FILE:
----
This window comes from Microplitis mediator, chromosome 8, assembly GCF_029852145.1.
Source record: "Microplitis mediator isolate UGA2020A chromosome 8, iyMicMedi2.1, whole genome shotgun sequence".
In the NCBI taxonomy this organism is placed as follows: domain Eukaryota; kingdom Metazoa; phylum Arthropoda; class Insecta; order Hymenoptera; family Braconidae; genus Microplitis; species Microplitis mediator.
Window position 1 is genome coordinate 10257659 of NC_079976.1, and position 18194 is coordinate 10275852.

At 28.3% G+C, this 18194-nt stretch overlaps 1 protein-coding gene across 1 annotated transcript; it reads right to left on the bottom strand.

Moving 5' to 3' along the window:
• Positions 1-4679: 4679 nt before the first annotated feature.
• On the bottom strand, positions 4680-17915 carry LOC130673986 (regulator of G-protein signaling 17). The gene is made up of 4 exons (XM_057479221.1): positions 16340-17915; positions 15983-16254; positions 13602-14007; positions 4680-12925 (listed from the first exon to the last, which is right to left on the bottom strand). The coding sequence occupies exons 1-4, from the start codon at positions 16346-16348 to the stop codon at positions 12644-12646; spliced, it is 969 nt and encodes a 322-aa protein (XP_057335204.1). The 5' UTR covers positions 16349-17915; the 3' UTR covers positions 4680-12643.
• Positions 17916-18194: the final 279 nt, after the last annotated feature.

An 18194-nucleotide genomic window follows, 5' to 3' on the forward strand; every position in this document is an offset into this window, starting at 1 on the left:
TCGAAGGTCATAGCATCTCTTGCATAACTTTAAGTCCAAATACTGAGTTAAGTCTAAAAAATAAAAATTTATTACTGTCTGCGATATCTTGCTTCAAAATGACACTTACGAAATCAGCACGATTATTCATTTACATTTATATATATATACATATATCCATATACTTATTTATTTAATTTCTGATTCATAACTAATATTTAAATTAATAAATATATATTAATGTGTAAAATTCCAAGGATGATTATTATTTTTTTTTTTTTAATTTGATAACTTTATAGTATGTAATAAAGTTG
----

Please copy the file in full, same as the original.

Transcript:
This window comes from Microplitis mediator, chromosome 8, assembly GCF_029852145.1.
Source record: "Microplitis mediator isolate UGA2020A chromosome 8, iyMicMedi2.1, whole genome shotgun sequence".
In the NCBI taxonomy this organism is placed as follows: domain Eukaryota; kingdom Metazoa; phylum Arthropoda; class Insecta; order Hymenoptera; family Braconidae; genus Microplitis; species Microplitis mediator.
Window position 1 is genome coordinate 10257659 of NC_079976.1, and position 18194 is coordinate 10275852.

At 28.3% G+C, this 18194-nt stretch overlaps 1 protein-coding gene across 1 annotated transcript; it reads right to left on the bottom strand.

Moving 5' to 3' along the window:
• Positions 1-4679: 4679 nt before the first annotated feature.
• On the bottom strand, positions 4680-17915 carry LOC130673986 (regulator of G-protein signaling 17). The gene is made up of 4 exons (XM_057479221.1): positions 16340-17915; positions 15983-16254; positions 13602-14007; positions 4680-12925 (listed from the first exon to the last, which is right to left on the bottom strand). The coding sequence occupies exons 1-4, from the start codon at positions 16346-16348 to the stop codon at positions 12644-12646; spliced, it is 969 nt and encodes a 322-aa protein (XP_057335204.1). The 5' UTR covers positions 16349-17915; the 3' UTR covers positions 4680-12643.
• Positions 17916-18194: the final 279 nt, after the last annotated feature.

An 18194-nucleotide genomic window follows, 5' to 3' on the forward strand; every position in this document is an offset into this window, starting at 1 on the left:
TCGAAGGTCATAGCATCTCTTGCATAACTTTAAGTCCAAATACTGAGTTAAGTCTAAAAAATAAAAATTTATTACTGTCTGCGATATCTTGCTTCAAAATGACACTTACGAAATCAGCACGATTATTCATTTACATTTATATATATATACATATATCCATATACTTATTTATTTAATTTCTGATTCATAACTAATATTTAAATTAATAAATATATATTAATGTGTAAAATTCCAAGGATGATTATTATTTTTTTTTTTTTAATTTGATAACTTTATAGTATGTAATAAAGTTG